You have a regular column in the Washington Post, you’ve published a book on design and you have your own interior design business. What advice would you give someone looking to decorate their house without becoming overwhelmed?
Look to your closet for inspiration. Usually the colors you wear, the types of patterns and style of your wardrobe is translatable to your rooms. Also, pay attention to lighting. It’s one of the most overlooked aspects of design. Lighting can transform a room, make it cozier and more appealing. Whatever you do, install dimmers on all of your switches!
What is the most difficult thing about your career? What is the easiest thing?
Writing is the most difficult. I hate doing it, but like having done it. And I would add that coming up with new original ideas is really hard. The easiest thing about my career is that I get to make my own schedule. I work every day including weekends, but I do it on my own time.
If you were not in your current job(s), what would you secretly love to do?
I would be in theater — ideally a Broadway producer or director!
What is something people would be surprised to know about you?
I married my high school (one and only!) boyfriend.
What are three words that describe you?
Friendly, generous and warm. (If you asked other people they would say organized, but I never feel that way!)
What advice do you treasure?
I am not a big advice or quote person, but a couple things come to mind. One is that you can have it all, you just can’t have it all at the same time. For the most part, I think this is true, especially for women. It’s really hard to be super good at your job, keep up with your friends, take care of your family and take care of yourself. For years, I did not exercise in favor of rushing home to be with my kids. Now that they are grown, I go to a yoga or barre class regularly.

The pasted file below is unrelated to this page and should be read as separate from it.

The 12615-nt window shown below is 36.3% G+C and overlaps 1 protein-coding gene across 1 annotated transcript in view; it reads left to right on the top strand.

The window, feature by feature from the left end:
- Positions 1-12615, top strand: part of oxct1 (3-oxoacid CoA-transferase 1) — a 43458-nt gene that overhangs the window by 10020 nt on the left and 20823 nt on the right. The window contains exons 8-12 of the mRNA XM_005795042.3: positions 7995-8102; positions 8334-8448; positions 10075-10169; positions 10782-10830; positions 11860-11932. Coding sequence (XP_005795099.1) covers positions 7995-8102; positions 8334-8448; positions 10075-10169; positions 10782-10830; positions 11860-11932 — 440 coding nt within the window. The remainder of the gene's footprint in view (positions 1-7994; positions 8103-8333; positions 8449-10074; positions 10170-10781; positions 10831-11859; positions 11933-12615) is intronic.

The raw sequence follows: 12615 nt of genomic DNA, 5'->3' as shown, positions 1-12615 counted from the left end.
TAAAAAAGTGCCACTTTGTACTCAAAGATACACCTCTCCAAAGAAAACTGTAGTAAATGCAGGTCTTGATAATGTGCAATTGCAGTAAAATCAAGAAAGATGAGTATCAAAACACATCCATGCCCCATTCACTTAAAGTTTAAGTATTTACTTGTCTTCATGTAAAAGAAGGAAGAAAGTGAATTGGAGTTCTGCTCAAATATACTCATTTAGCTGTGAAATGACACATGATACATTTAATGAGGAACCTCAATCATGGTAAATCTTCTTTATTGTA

The other thing that often runs through my mind is something my husband says about our family — he always talks about us as a team. In fact, we have a group chat that’s called Team Mayhew. The concept reinforces the idea that we need to work together and help each other out.
Fill in the blank. You’ll never see me without my ________.
Hmmm…can I have two blanks? Coffee. Can’t live without it. I have never been a drinker or smoker, but I must have coffee. And I am picky. At home, I use a Nespresso machine (black and purple pods only). I am not a Starbucks fan, but I will have it if that’s the only option. When I am in Nashville, I get my coffee at either Barista Parlor or Frothy Monkey. I have yet to find my fix in Louisville or Lexington. And a book. I am a huge reader and ALWAYS have a book with me (I do not read on a Kindle or other device!).
What’s on your personal reading list right now?
Where to begin!? I have several favorites from the past few years — A Gentleman in Moscow, Lincoln in the Bardo, The Underground Railroad and every book by Elena Ferrante. But I just finished an old book called My Family and Other Animals by Gerald Durrell (I binge-watched the BBC adaption of the book and its sequels on Amazon Prime called The Durrells in Corfu and became obsessed, so decided to read the books). And I also just read a great book about famous rivalries in the art world called The Art of Rivalry. I am currently reading another older book called The Siege of Mecca: The 1979 Uprising at Islam’s Holiest Shrine. I think it should be required reading for everyone.
What are three of your favorite things right now besides faith, family and friends?
Amazon Prime, because my life would not be possible without it; cauliflower rice — I did a segment for “TODAY” featuring five recipes, because I am just obsessed with the vegetable’s versatility; and Draper James’ Orange Blossom Special Candle — I have one in every room, and it’s the only thing my daughter asked me to get her for her college apartment.
Meet more amazing women from the South — check out our FACES archives HERE.